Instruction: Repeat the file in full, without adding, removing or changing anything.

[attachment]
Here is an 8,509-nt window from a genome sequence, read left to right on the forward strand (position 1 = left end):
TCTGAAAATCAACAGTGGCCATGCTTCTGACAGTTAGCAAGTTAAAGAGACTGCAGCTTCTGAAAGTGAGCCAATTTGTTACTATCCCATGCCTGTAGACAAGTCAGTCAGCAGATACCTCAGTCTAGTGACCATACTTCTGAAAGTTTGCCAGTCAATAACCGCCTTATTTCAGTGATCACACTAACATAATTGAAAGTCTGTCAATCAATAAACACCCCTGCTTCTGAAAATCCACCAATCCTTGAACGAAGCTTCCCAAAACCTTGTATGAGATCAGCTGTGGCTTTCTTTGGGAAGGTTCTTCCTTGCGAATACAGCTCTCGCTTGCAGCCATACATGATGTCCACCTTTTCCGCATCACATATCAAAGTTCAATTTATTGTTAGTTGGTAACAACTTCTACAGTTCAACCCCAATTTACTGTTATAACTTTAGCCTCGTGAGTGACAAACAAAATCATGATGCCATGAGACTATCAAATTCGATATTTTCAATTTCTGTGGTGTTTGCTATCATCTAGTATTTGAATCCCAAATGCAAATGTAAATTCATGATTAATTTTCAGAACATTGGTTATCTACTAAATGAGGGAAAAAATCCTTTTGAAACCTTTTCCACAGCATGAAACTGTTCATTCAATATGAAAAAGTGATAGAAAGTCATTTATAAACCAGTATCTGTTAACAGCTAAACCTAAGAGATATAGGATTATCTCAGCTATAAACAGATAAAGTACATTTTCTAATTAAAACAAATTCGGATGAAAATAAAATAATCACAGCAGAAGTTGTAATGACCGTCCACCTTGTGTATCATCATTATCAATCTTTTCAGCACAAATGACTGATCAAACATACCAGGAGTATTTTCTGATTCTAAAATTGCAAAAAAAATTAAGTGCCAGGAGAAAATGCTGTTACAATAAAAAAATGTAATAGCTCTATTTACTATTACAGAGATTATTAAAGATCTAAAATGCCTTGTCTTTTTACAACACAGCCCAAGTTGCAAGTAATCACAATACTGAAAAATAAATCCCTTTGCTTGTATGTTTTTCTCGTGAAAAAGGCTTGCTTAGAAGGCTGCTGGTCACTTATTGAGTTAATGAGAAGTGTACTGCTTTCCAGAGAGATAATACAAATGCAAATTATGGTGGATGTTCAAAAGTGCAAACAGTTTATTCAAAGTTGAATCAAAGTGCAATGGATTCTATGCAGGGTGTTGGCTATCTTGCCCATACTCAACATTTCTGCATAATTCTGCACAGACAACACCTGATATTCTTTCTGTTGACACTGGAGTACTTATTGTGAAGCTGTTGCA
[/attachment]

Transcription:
Here is an 8,509-nt window from a genome sequence, read left to right on the forward strand (position 1 = left end):
TCTGAAAATCAACAGTGGCCATGCTTCTGACAGTTAGCAAGTTAAAGAGACTGCAGCTTCTGAAAGTGAGCCAATTTGTTACTATCCCATGCCTGTAGACAAGTCAGTCAGCAGATACCTCAGTCTAGTGACCATACTTCTGAAAGTTTGCCAGTCAATAACCGCCTTATTTCAGTGATCACACTAACATAATTGAAAGTCTGTCAATCAATAAACACCCCTGCTTCTGAAAATCCACCAATCCTTGAACGAAGCTTCCCAAAACCTTGTATGAGATCAGCTGTGGCTTTCTTTGGGAAGGTTCTTCCTTGCGAATACAGCTCTCGCTTGCAGCCATACATGATGTCCACCTTTTCCGCATCACATATCAAAGTTCAATTTATTGTTAGTTGGTAACAACTTCTACAGTTCAACCCCAATTTACTGTTATAACTTTAGCCTCGTGAGTGACAAACAAAATCATGATGCCATGAGACTATCAAATTCGATATTTTCAATTTCTGTGGTGTTTGCTATCATCTAGTATTTGAATCCCAAATGCAAATGTAAATTCATGATTAATTTTCAGAACATTGGTTATCTACTAAATGAGGGAAAAAATCCTTTTGAAACCTTTTCCACAGCATGAAACTGTTCATTCAATATGAAAAAGTGATAGAAAGTCATTTATAAACCAGTATCTGTTAACAGCTAAACCTAAGAGATATAGGATTATCTCAGCTATAAACAGATAAAGTACATTTTCTAATTAAAACAAATTCGGATGAAAATAAAATAATCACAGCAGAAGTTGTAATGACCGTCCACCTTGTGTATCATCATTATCAATCTTTTCAGCACAAATGACTGATCAAACATACCAGGAGTATTTTCTGATTCTAAAATTGCAAAAAAAATTAAGTGCCAGGAGAAAATGCTGTTACAATAAAAAAATGTAATAGCTCTATTTACTATTACAGAGATTATTAAAGATCTAAAATGCCTTGTCTTTTTACAACACAGCCCAAGTTGCAAGTAATCACAATACTGAAAAATAAATCCCTTTGCTTGTATGTTTTTCTCGTGAAAAAGGCTTGCTTAGAAGGCTGCTGGTCACTTATTGAGTTAATGAGAAGTGTACTGCTTTCCAGAGAGATAATACAAATGCAAATTATGGTGGATGTTCAAAAGTGCAAACAGTTTATTCAAAGTTGAATCAAAGTGCAATGGATTCTATGCAGGGTGTTGGCTATCTTGCCCATACTCAACATTTCTGCATAATTCTGCACAGACAACACCTGATATTCTTTCTGTTGACACTGGAGTACTTATTGTGAAGCTGTTGCA